Sleepwalking can affect anyone but is more common in children, and mostly stops when they reach puberty.
Sleepwalking occurrences usually last less than 10 minutes, with the person often returning to bed and sleep as if nothing has happened.
Some sleepwalkers may walk around the home, and may even perform everyday tasks. In extreme cases, sleepwalkers have left the house and driven cars. Their eyes may be open but appear glassy and unfocused, and they may talk nonsense or fail to speak at all.
Sleepwalking often runs in families, and may be made worse by stress and over-tiredness. Alcohol and drugs such as tranquillisers or antihistamines can trigger episodes, as can fever.
You should only need to consult the South West Sleep Clinic if the sleepwalking is severe, and the sleepwalker at risk of hurting him or herself.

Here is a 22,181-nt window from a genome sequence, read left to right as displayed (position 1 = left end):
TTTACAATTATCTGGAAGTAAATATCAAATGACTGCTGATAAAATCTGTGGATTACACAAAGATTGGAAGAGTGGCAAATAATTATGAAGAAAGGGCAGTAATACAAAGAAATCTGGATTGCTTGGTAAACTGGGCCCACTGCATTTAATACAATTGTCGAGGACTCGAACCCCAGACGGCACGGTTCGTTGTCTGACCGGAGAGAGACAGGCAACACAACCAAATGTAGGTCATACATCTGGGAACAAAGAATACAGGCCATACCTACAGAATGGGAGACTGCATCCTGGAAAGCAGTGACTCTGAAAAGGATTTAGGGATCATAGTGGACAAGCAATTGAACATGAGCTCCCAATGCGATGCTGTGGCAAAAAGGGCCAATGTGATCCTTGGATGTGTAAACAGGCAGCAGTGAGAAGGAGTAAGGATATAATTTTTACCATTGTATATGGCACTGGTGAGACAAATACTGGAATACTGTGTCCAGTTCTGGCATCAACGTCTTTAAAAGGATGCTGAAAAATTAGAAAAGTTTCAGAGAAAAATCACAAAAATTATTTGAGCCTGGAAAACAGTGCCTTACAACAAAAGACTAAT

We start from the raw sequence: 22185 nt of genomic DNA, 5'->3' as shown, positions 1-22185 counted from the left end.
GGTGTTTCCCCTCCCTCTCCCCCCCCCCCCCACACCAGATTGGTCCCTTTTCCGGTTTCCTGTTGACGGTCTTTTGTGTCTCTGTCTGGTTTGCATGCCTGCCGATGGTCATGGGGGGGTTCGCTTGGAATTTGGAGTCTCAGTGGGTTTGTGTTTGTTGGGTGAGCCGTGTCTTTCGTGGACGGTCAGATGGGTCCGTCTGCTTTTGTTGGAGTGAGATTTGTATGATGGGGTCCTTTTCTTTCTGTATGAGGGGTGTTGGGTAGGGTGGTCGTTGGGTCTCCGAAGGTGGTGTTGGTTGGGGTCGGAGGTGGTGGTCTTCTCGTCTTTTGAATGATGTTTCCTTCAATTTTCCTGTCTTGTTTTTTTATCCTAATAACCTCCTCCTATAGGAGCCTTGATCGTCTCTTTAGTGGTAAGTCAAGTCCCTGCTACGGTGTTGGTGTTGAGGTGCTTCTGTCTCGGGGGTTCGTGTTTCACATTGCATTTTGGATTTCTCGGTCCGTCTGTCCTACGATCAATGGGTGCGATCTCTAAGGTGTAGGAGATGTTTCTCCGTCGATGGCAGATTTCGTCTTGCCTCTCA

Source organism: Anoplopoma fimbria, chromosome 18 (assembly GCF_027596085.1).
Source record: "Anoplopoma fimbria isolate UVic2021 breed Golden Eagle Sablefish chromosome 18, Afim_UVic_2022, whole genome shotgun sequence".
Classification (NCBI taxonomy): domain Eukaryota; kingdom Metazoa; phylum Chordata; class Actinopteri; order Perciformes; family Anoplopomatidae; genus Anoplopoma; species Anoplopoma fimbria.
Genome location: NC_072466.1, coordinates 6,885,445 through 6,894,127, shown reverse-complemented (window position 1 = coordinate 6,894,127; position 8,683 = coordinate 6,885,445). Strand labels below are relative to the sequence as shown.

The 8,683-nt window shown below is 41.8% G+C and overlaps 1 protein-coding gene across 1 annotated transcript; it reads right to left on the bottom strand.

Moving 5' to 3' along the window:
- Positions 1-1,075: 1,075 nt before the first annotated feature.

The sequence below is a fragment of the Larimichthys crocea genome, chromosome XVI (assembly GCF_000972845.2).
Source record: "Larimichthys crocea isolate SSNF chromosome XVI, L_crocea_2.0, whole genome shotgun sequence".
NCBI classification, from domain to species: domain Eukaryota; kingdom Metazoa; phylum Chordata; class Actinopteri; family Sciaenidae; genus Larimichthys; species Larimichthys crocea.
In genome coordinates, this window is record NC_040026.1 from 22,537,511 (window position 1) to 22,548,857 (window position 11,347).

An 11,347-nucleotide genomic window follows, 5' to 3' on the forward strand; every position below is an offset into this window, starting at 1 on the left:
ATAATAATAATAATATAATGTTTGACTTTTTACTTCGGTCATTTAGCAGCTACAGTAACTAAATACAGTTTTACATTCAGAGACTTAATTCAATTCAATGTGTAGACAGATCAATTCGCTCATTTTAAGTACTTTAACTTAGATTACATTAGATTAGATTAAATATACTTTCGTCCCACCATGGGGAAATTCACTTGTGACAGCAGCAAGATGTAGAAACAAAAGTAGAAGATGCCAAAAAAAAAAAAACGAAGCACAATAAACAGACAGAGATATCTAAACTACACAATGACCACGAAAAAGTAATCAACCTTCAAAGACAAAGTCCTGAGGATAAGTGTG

Waking a sleepwalker could make them confused and distressed. The best thing to do is to make sure they are safe; gently guide them back to bed where they will probably go back to sleep again.
If you live with a sleepwalker, risk-assess your home and make a habit of locking doors and windows. Before bed, check that there are no unusual obstacles the sleepwalker could trip over or sharp objects they could pick up.
Relaxation exercises to reduce stress and getting enough sleep are the best treatment.
Read more about sleepwalking on the NHS Website Here
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